MEXIFORNIA IN METLDOWN: First, illegal immigration is the problem. CA has spent hundreds of billions on illegal aliens and their bills — public schools, free meals at school, special bi-lingual teachers, healthcare, housing allowances, low income energy assistance, aid to families with dependent children, prisons, cops, courts, public defenders, welfare, food stamps, and a hundred other gov handouts. And don’t forget lower college tuition for illegal immigrants. WAYNE ALLYN ROOT
Thursday, April 4, 2019
MEXICAN DRUGS FLOOD BETO "BETOMATIC" O'ROURKE'S STATE OF TEXAS - HE WANTS THE BORDERS OPEN WIDER
Cartels Get 90
Percent of Drugs Past Border Patrol in Rio Grande City
Texas—It’s not uncommon to hear gun battles and grenades exploding across the
Rio Grande in the Mexican city of Miguel Alemán.
The city is
where two cartels—Gulf Cartel and Los Zetas—converge, frequently battling for
the river from the bluffs at Roma, it’s easy to spot cartel lookouts, where
scouts constantly watch Border Patrol and law enforcement for any gap.
And there are
plenty of gaps. No border barriers exist in this area, and there is plenty of
unpopulated ranchland to hide in to evade capture.
The Rio Grande
City Border Patrol station takes care of this 68-mile strip of international
border in southeast Texas. It sits within the Rio Grande Valley Sector and is
the busiest of the nation’s 135 stations for drug seizures and the second
busiest for illegal alien apprehensions.
station seizing 42,000 pounds of narcotics so far this fiscal year, “we’re not
even probably catching about 10 percent of it,” said Raul Ortiz, deputy chief
Border Patrol agent for the Rio Grande Valley sector.
mean 378,000 pounds of drugs have made it across into the Rio Grande City area
between the ports of entry.
are starting to push alien traffic out here [where] there’s nothing [but] a
little, bitty village,” Ortiz said. “And why are they doing that? Not because
it’s a close proximity to a community. No, because the cartels are using that
as a diversion so they can tie up our hands so our agents can’t get to the
narcotics or to smuggled alien traffic.”
So far this fiscal year,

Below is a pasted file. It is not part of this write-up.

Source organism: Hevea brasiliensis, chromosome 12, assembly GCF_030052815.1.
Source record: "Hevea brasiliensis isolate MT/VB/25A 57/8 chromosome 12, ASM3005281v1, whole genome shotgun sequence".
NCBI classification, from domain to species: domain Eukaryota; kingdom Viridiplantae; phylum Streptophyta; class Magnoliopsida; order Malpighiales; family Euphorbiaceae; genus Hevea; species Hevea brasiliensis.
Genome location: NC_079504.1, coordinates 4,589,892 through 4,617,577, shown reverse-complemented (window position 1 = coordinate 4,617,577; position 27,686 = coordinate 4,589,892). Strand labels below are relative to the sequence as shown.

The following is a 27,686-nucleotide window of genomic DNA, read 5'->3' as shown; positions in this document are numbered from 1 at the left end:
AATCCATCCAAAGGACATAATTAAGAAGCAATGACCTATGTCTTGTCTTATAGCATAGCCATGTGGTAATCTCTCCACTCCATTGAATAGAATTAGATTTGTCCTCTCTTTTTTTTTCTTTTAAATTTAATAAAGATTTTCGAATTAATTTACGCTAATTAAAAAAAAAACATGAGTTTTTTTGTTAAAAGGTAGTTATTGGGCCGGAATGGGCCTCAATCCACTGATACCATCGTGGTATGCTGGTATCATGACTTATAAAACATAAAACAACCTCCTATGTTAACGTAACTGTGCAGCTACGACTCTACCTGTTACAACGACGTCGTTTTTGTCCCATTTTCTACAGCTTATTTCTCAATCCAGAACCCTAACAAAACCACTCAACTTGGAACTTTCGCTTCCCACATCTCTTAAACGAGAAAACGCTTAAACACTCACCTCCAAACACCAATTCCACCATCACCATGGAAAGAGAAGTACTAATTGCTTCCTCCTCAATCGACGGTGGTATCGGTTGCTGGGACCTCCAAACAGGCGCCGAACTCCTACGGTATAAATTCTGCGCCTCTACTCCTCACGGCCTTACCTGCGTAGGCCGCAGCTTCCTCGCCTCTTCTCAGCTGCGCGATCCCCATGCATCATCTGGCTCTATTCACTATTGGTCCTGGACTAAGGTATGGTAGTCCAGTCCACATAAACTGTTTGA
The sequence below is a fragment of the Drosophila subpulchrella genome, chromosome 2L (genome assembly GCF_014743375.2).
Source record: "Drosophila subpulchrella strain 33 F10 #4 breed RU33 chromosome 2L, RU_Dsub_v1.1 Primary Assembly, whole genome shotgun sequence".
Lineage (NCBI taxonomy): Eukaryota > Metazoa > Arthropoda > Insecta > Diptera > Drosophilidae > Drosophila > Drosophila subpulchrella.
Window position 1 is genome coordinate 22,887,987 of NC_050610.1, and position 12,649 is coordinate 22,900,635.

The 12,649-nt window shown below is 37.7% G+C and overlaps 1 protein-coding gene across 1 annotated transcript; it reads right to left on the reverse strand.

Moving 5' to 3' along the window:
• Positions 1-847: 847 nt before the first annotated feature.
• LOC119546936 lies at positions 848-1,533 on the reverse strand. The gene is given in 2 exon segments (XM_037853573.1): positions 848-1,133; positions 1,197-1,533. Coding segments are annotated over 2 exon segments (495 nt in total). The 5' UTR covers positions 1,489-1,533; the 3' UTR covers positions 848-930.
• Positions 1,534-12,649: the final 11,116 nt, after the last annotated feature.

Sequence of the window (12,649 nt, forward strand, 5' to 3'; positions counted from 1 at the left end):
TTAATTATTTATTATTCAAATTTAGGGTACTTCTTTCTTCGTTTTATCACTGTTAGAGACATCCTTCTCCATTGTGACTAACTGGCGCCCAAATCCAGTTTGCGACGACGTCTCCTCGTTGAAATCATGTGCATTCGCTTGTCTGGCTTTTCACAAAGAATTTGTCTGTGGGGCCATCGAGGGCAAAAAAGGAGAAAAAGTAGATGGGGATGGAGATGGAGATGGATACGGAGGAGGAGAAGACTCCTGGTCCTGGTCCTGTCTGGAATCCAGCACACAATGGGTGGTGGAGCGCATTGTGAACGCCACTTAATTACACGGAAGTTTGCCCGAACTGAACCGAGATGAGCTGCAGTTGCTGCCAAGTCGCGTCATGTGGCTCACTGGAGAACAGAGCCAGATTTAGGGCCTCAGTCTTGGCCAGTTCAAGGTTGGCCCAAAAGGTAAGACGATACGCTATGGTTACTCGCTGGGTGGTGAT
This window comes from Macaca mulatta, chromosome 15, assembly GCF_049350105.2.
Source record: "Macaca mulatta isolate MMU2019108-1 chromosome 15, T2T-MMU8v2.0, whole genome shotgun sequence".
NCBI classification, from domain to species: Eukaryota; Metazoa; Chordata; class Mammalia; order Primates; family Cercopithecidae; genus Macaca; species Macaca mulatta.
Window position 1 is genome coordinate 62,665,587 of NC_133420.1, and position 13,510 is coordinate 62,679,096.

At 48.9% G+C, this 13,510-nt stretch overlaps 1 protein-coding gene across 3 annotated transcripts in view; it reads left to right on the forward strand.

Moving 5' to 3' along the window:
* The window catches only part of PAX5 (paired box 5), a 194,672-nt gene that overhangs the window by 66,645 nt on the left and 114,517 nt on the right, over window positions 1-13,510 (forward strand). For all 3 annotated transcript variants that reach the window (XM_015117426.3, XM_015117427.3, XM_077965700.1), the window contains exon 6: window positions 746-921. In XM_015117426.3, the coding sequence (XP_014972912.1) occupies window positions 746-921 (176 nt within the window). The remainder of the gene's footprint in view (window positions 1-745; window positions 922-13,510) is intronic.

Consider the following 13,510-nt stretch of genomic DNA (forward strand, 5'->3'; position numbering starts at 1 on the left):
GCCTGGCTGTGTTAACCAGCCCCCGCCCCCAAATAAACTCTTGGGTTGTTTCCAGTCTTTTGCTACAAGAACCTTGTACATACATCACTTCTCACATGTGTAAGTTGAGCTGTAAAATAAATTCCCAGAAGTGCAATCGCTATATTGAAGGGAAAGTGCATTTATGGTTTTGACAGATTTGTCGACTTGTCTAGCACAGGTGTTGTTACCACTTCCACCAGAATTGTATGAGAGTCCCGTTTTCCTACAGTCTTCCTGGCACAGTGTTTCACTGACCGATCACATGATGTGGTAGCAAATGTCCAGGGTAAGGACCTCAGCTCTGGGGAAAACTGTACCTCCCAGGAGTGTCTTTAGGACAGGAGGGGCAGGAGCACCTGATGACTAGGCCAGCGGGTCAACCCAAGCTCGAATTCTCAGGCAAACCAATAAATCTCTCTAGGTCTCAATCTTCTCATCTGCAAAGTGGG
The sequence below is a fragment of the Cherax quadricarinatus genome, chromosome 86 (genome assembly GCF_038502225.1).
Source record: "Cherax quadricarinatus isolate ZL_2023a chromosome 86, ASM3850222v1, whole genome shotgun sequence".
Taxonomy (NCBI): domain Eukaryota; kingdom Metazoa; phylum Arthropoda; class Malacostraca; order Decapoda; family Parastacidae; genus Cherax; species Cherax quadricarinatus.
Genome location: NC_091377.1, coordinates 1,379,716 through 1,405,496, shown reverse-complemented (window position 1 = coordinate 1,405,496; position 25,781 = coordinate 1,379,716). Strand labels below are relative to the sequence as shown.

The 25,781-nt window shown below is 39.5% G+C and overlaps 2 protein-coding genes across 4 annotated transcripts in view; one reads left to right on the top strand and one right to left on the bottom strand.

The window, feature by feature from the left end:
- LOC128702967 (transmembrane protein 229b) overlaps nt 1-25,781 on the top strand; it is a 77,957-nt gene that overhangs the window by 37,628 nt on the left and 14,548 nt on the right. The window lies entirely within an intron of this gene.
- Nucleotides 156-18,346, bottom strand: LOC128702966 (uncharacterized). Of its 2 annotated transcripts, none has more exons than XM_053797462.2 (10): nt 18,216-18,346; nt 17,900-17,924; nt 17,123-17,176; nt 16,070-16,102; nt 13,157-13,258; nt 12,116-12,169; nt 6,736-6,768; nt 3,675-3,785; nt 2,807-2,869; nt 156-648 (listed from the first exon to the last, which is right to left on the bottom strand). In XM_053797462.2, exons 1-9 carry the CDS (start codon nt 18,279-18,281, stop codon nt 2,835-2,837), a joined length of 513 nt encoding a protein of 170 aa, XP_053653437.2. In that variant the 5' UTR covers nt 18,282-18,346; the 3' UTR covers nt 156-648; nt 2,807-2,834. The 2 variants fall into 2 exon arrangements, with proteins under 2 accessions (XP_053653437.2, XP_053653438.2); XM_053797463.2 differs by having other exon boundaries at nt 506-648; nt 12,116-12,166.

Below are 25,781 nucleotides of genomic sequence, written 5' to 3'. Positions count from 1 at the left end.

Ortiz said 25,000 illegal aliens have evaded Border Patrol in the Rio Grande
Valley Sector. “Those are the ones that are winding up in your jails, those are
the ones that are winding up in these communities north of us,” he said.
Border Patrol’s strategy is to try to apprehend aliens and interdict drugs as
close to the river as possible, before the local ranchers and communities are
difficult in this area, where there is no infrastructure or patrol roads
running along the border line. If Border Patrol agents are chasing drug
smugglers on a rancher’s land near the border, and those smugglers cross to the
next ranch, agents may have to drive 10 miles back out of the first ranch and
10 miles into the second in pursuit.
Border Patrol has submitted proposals for building border fencing and
accompanying patrol roads in the area, but there is pushback from some Congress
members. He said if they can’t get the fencing they need, “let’s make sure we
have enough technology and enough manpower.”
Getting a Real Picture
years ago, Border Patrol had no idea how much cross-border traffic was coming
through. That changed when seven aerostat balloons started recording real-time
incursions in south Texas.
One of the
bigger aerostats, nicknamed “Big Bertha,” is situated six miles from the border
on La Anacua Ranch and started surveilling on July 31, 2014. It has two cameras
that can see up to 20 miles in any direction on a clear day. Camera operators